Fireboxes are in important storage piece for anyone who values their high dollar belongings or has important legal documents. Fireboxes are designed to withstand heat and fire up to a certain temperature. Be sure to check the firebox for its specific rating as they do vary in quality. Any document that proves ownership, status or identity, has original signatures, and would be a huge pain to replace should be kept in a firebox.
Examples of documents that should be stored in a firebox include:
the deed to your home
title to your vehicles
social security card
legal decrees or documents
A couple of years ago, I helped a client set up the firebox she’d purchased and organize all of her important records. In the spring, she emailed me this update:
“I have had less than a good time this week and thought I would share the story as it could help you and your other clients. I thought my documents were safe in my fire safe but not true. My husband and I were going to get new passports for the kids. So I was going through our fire safe looking for important documents. First of all I discovered that I can’t find their Social Security cards. That made me feel crazy, because that’s exactly where I would keep them. I must’ve pulled them out for filling out paperwork for school and misplaced them. So that is something fun we’ll get to look for next week at our appointment. And I’d like you to help me figure out how to get myself to put things back where they belong instead of leaving them out and misplacing them.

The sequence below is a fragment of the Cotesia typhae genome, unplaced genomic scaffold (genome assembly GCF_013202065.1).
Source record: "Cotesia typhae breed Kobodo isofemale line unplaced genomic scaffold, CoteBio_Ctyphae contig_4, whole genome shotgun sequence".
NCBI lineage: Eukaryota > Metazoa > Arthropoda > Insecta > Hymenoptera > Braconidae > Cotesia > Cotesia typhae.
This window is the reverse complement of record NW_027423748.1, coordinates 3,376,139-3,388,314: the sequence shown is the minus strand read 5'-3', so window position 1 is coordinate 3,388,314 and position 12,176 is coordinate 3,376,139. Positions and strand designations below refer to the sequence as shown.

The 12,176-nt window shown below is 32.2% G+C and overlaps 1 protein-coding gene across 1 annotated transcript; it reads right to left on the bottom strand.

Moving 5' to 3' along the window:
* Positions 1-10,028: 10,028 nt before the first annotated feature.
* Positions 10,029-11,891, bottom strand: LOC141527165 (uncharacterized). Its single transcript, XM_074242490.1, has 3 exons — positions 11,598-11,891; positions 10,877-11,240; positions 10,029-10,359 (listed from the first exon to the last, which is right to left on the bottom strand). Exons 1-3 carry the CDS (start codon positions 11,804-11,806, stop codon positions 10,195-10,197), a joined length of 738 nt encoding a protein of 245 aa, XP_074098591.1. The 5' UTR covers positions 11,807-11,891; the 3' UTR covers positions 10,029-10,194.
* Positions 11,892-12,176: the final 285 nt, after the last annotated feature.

But the most upsetting thing that I found was my old passports in our fire safe were covered in a powdery brown substance. I’m not sure if it’s mold or mildew. I’m guessing mildew based on the smell and the look of it. I was freaked out because all of our important documents are in there: our wills, marriage license, birth certificates, baptismal records, SS cards…everything. All of the documents have a funny smell, even the ones that I have in separate plastic bags. I even have a desiccant in the safe with the documents. Anyway, I thought I would share this article as I was totally in the dark on proper storage using a fire safe…I really thought I was doing all the right things. Hope this helps you and others avoid my woes.
Looking forward to our session on Thursday.”
We narrowed down her firebox mildew problem to three possibilities:
- When they were placed in the firebox, she was unaware they had moisture on them.
- The room in which she stores the firebox is extremely humid.
- There is some type of cracked seal in the firebox.
Here’s the plan we came up with to protect the contents of her firebox:
We cleaned off all of her documents and made sure they were thoroughly dry before placing them in Ziploc bags. She purchased desiccants with status colors so she could check once per month to see if they were still operational and collecting moisture. She’d purchased a new firebox, which we relocated to a less-humid room.
Six months later, the documents are still in good shape. If a mishap like this is a concern to you, consider checking your firebox contents at least once every six months to ensure that they’re still properly protected.